MGM’s stock price sank 10% Thursday after the Lion offered 10.5 million new shares to raise $174.1 million for debt reduction, operating capital and possible acquisitions.
Studio offered its new shares at a 9% discount to the previous day’s closing price of $18.16, so sesh’s stock tumble was like night following day. MGM shares fell $1.73 to close at $16.43, 7¢ below the price of the offered shares.
Prior to the offering, billionaire financier Kirk Kerkorian held about 195 million of MGM’s 242 million shares outstanding, an almost 82% stake. Completing the offering and a related underwriter’s overallotment would dilute that position to 77%.
Lion spokesman Joseph Fitzgerald said the offering was discounted to attract new institutional interest in the stock, while also increasing the Santa Monica-based company’s relatively small public flotation.
Goldman Sachs led the offering, which is expected to close Monday and takes advantage of a previously filed shelf registration. The underwriter was granted an option to purchase an additional 1.6 million shares for a similar price, which would raise $26.1 million more for the Lion and bring total proceeds to $200.2 million minus fees.
Red rolling up
Lion debt, which totaled almost $850 million at the beginning of 2002, has been expected to swell to $1 billion by year’s end. “This gives us some latitude,” Fitzgerald said.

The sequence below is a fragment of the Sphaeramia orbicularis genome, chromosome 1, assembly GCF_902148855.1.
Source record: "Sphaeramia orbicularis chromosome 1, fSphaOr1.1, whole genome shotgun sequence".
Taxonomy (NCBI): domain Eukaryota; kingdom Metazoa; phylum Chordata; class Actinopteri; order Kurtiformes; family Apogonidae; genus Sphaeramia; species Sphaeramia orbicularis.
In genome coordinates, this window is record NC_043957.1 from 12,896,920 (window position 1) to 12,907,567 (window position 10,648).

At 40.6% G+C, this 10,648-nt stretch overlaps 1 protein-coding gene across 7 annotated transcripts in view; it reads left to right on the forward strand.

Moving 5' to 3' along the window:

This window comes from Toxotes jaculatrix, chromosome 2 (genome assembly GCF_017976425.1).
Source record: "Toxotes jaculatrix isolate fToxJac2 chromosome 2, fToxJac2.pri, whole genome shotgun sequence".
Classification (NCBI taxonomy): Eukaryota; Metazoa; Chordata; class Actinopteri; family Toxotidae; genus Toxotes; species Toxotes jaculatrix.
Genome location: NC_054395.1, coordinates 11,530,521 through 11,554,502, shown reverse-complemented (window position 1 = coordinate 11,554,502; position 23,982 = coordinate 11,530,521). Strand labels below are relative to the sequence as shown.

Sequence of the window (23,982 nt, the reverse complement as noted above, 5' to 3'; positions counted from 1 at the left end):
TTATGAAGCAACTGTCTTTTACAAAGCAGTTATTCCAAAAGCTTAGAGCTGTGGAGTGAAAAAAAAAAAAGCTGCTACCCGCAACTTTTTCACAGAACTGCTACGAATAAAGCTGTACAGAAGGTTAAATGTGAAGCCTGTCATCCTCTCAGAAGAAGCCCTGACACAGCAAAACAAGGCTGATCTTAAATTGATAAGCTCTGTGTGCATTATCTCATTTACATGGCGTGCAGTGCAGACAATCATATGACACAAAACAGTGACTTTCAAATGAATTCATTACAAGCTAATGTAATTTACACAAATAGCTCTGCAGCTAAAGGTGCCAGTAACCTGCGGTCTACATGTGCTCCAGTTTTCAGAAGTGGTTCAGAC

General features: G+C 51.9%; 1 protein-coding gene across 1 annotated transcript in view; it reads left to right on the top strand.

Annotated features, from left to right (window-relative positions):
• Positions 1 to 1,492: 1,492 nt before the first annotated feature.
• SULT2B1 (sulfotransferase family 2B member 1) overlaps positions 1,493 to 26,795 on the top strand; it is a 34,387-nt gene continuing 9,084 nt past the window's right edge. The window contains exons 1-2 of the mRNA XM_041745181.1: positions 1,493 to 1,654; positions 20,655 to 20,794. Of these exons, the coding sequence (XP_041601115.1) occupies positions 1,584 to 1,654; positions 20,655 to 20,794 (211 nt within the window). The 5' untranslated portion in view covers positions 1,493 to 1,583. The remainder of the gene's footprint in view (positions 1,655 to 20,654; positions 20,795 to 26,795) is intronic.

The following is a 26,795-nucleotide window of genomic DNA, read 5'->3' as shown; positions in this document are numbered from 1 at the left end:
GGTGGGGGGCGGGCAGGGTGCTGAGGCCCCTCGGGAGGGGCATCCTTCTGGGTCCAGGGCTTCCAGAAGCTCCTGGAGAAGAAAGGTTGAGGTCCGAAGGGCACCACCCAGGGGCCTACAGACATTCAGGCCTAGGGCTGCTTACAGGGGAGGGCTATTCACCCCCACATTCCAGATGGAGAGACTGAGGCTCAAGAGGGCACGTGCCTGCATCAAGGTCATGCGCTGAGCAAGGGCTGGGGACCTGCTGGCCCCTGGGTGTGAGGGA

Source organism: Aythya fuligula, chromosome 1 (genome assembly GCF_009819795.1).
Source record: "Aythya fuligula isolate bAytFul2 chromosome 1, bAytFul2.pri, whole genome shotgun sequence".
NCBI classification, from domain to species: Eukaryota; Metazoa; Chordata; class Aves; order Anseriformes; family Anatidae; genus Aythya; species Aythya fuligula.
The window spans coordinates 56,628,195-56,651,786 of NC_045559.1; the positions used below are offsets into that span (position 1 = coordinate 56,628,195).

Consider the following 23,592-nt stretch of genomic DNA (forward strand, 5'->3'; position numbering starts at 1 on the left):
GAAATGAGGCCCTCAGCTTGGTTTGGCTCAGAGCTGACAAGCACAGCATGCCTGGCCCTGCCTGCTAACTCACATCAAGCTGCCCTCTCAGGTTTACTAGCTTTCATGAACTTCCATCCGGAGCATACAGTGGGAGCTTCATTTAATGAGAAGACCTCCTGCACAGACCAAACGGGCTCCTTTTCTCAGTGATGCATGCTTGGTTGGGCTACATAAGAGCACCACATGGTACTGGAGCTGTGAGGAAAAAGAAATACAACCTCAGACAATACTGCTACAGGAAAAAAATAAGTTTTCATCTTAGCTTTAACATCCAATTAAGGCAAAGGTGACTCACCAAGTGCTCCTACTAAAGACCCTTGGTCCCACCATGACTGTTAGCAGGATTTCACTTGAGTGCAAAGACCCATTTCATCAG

On the acquisition front, the studio long has been seeking a bigger stake in four Rainbow Media cable channels, in which the Lion holds a 20% interest.
Various other mergers or acquisitions also have been mulled in the past several months, though there’s no clear sign of any imminent deal. Wall Street was abuzz Thursday with talk of a possible takeover of TV broadcaster Paxson Communications — a company MGM chairman-CEO Alex Yemenidjian has said offers a good strategic fit.
“We think there’s a very good chance MGM could make an acquisition, and it would really take their vertical integration process to another level if they could take over Paxson,” Sanders Morris Harris analyst David Miller said. “But all of the major media groups are looking at the possibility of taking over Paxson, and we think Disney has the most to gain.”
MGM shares briefly spiked earlier this year amid talk of an imminent major merger or sale involving the studio. But the surge was short-lived, and even before the latest downturn the stock had slid17% overall this year.
Additional undewriters of the offering included Banc of America Securities, Robertson Stephens, Gerard Klauer Mattison, J.P. Morgan Securities, Scotia Capital, Salomon Smith Barney and UBS Warburg.